Pharmaceutical giant GlaxoSmithKline has announced plans to sell its Horlicks brand in the UK and to close the factory that manufactures the malt drink.

GSK said it would also sell its MaxiNutrition division, which manufactures the Maximuscle brand, along with other smaller “non-core” nutrition brands.

The move is part of a wider reorganisation, which will see it close its Horlicks factory in Slough, and outsource some manufacturing activity at its Worthing site.

Up to 320 permanent jobs are expected to be lost during the next four years, GSK said, adding it intended to undertake a strategic review of its cephalosporins antibiotics business, with an option to sell the business including the associated manufacturing facilities at Ulverston, Cumbria, Verona in Italy, and part of its Barnard Castle site.

GSK has also decided not to proceed with a previously planned £350m investment to build a biopharmaceutical facility in Ulverston as it no longer needs the additional capacity.

However, the business has pledged to invest more than £140m at its Ware, Hertfordshire, Barnard Castle, Co Durham, and Montrose, Scotland sites, to support expansion of manufacturing for respiratory and HIV medicines.

GSK said the investment was in addition to the £275m announced last year and the investment of more than £1.2bn in UK manufacturing since 2012.

The reorganisation is the first major move by new CEO Emma Walmsley, who joined the business in April and is seeking to shift the group’s focus from consumer products to growing its drugs pipeline. But the business stressed “none of the announcements made today by the company have resulted from the UK’s decision to leave the European Union”.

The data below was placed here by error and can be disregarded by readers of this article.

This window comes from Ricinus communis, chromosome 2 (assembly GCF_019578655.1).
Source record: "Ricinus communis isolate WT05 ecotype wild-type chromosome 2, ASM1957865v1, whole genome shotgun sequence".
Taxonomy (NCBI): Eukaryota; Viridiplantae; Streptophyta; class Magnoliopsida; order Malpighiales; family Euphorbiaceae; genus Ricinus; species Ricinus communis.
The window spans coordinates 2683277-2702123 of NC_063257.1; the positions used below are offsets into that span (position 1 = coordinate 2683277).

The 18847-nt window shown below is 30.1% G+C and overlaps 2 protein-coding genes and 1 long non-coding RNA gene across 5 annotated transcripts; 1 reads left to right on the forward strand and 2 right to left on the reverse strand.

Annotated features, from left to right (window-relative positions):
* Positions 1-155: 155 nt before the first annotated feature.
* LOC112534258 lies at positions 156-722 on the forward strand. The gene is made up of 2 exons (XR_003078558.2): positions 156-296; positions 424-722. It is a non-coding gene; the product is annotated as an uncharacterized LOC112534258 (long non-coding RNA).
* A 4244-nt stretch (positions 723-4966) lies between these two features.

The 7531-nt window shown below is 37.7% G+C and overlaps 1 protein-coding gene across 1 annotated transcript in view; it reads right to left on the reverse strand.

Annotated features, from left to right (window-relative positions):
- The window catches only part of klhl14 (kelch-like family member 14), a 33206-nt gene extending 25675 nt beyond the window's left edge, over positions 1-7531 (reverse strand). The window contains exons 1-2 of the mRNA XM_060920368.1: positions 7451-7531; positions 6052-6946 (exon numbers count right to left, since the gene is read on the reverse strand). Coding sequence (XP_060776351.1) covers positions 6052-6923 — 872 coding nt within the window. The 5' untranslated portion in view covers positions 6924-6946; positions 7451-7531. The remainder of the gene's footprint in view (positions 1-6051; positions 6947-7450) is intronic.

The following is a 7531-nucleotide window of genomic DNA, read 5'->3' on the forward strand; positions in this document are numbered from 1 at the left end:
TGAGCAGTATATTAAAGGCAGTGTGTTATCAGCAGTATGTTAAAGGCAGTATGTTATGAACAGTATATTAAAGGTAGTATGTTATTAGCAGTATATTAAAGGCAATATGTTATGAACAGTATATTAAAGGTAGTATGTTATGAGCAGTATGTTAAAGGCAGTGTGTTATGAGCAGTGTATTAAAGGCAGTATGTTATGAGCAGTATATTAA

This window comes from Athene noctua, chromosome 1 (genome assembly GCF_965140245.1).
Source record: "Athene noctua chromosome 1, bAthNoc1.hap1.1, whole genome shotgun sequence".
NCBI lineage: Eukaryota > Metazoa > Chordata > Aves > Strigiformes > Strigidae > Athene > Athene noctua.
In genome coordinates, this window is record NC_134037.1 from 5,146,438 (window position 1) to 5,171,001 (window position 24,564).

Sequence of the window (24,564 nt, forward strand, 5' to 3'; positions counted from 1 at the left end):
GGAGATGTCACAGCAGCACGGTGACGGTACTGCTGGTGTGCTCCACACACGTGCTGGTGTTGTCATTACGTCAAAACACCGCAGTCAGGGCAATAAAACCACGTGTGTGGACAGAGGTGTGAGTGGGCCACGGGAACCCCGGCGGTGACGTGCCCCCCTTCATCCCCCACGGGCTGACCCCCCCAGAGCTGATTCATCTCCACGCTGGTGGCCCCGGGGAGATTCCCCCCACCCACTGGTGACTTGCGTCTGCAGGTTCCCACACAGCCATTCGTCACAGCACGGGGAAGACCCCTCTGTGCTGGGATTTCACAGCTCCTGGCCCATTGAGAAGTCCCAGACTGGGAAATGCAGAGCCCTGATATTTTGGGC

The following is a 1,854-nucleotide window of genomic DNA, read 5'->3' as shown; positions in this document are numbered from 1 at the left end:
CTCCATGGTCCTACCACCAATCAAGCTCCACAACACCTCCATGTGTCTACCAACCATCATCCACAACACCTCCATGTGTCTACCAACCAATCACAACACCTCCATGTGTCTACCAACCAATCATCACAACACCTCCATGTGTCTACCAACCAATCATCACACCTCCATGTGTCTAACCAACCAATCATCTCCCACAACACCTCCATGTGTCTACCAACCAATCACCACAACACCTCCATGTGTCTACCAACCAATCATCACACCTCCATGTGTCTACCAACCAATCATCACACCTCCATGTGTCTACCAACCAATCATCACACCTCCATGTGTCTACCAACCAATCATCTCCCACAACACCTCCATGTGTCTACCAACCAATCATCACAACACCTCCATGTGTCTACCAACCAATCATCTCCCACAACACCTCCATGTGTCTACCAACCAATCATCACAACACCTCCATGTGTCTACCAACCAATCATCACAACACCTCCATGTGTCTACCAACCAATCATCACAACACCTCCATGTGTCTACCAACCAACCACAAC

The decision to sell Horlicks in the UK, which (along with the MaxiNutrition business is worth a combined £30m a year to GSK), did not impact the Horlicks brand in India or South East Asia, which accounts for the vast majority of Horlicks’ global revenues.

“We are continuing to invest in science and our core businesses in the UK and we continue to see the UK as an attractive place for the life sciences industry,” said GSK president of global affairs Philip Thomson. “We are working constructively with the government and others to develop an ambitious plan for the sector as part of the UK’s new industrial strategy.”